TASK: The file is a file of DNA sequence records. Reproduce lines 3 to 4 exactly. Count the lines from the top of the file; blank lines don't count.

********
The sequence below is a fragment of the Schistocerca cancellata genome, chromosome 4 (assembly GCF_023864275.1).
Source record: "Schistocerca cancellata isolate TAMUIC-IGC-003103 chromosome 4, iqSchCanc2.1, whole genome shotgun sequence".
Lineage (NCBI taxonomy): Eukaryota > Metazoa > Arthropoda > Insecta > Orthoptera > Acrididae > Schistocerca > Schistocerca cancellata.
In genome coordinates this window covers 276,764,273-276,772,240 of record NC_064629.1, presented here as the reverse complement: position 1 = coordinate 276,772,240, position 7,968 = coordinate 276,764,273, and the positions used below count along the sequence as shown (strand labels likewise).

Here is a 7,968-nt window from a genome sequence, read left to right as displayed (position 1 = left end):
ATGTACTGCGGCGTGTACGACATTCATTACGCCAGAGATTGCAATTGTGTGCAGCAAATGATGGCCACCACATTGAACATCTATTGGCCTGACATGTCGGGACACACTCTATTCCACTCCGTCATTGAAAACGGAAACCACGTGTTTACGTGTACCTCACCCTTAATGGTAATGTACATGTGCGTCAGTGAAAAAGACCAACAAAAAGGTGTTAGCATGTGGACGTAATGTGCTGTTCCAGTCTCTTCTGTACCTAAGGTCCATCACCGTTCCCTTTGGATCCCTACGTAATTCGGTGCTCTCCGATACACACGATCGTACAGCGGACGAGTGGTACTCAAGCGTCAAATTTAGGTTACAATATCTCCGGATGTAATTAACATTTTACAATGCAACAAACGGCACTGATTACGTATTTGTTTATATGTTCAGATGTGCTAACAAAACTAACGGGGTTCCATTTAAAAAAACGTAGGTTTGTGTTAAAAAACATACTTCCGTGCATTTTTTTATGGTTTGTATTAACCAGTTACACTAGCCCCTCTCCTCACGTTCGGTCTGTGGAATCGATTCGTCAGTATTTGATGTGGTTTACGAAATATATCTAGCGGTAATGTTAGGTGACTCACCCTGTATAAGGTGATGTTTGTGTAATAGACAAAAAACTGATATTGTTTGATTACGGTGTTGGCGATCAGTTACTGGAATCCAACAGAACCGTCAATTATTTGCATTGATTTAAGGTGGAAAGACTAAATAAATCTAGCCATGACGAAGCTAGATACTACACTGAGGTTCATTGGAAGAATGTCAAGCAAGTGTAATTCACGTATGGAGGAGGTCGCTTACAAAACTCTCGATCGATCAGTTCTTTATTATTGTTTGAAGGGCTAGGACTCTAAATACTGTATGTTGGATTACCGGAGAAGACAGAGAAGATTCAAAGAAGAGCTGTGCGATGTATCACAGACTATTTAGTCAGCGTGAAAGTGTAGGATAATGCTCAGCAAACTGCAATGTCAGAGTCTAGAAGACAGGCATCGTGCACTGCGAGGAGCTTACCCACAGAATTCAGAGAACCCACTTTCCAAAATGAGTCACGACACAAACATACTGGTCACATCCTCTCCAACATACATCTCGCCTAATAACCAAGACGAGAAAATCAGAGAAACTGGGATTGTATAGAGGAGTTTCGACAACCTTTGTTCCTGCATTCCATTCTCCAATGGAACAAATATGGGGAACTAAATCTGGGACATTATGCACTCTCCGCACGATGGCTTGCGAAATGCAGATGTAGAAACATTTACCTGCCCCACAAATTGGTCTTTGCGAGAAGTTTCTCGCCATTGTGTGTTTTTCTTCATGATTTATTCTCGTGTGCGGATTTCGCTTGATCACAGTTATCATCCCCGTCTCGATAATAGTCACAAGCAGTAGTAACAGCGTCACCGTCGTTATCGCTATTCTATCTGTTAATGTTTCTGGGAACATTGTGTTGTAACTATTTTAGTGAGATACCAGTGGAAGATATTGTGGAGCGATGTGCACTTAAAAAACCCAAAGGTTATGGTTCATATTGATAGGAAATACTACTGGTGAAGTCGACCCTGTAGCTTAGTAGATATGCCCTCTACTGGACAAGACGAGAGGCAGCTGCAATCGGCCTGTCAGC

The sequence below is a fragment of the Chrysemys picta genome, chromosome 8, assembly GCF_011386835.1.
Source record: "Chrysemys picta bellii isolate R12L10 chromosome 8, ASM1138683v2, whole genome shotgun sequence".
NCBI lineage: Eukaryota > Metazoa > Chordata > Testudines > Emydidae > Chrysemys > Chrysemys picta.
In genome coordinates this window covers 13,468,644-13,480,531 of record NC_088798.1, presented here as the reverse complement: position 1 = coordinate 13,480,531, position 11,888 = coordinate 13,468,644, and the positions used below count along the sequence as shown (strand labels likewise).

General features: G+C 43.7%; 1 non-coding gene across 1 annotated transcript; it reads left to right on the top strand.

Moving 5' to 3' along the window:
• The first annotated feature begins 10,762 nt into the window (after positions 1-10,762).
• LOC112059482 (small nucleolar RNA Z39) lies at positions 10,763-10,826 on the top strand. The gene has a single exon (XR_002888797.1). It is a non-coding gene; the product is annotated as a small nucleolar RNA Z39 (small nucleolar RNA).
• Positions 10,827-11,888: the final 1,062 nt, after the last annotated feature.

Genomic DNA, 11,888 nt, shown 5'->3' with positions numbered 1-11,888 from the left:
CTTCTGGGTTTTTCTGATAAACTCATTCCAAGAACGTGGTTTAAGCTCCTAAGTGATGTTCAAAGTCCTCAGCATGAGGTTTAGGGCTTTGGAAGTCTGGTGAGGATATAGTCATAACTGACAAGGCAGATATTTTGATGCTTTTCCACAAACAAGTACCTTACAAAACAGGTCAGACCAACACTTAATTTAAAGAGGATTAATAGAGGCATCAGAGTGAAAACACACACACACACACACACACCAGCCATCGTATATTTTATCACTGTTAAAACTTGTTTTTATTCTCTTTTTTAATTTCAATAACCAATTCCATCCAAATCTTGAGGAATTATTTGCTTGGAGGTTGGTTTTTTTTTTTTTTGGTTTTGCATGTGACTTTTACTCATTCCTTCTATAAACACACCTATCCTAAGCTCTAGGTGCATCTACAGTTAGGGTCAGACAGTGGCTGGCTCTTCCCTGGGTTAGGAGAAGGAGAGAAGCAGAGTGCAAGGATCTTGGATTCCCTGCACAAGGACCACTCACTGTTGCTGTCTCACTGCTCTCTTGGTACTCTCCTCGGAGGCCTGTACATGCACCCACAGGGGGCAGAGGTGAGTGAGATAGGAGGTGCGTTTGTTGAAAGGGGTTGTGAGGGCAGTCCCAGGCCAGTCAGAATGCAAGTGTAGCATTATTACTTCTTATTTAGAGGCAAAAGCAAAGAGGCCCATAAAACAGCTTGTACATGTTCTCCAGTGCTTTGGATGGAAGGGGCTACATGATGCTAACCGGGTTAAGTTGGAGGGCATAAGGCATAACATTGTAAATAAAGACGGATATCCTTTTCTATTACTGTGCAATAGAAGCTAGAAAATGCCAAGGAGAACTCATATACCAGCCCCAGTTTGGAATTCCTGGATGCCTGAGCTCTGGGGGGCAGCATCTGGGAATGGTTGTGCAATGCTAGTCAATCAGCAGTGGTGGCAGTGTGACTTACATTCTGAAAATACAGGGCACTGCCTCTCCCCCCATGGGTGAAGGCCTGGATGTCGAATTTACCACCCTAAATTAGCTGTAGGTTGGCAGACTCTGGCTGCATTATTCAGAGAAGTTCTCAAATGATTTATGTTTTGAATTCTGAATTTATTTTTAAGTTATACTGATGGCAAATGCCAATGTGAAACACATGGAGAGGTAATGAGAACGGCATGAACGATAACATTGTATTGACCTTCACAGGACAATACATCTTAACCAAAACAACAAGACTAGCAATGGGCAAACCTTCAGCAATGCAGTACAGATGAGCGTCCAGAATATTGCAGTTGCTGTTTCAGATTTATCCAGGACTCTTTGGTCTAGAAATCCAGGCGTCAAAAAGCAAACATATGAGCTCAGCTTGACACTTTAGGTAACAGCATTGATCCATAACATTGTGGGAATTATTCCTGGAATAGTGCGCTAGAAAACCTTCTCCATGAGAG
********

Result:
Lineage (NCBI taxonomy): Eukaryota > Metazoa > Arthropoda > Insecta > Orthoptera > Acrididae > Schistocerca > Schistocerca cancellata.
In genome coordinates this window covers 276,764,273-276,772,240 of record NC_064629.1, presented here as the reverse complement: position 1 = coordinate 276,772,240, position 7,968 = coordinate 276,764,273, and the positions used below count along the sequence as shown (strand labels likewise).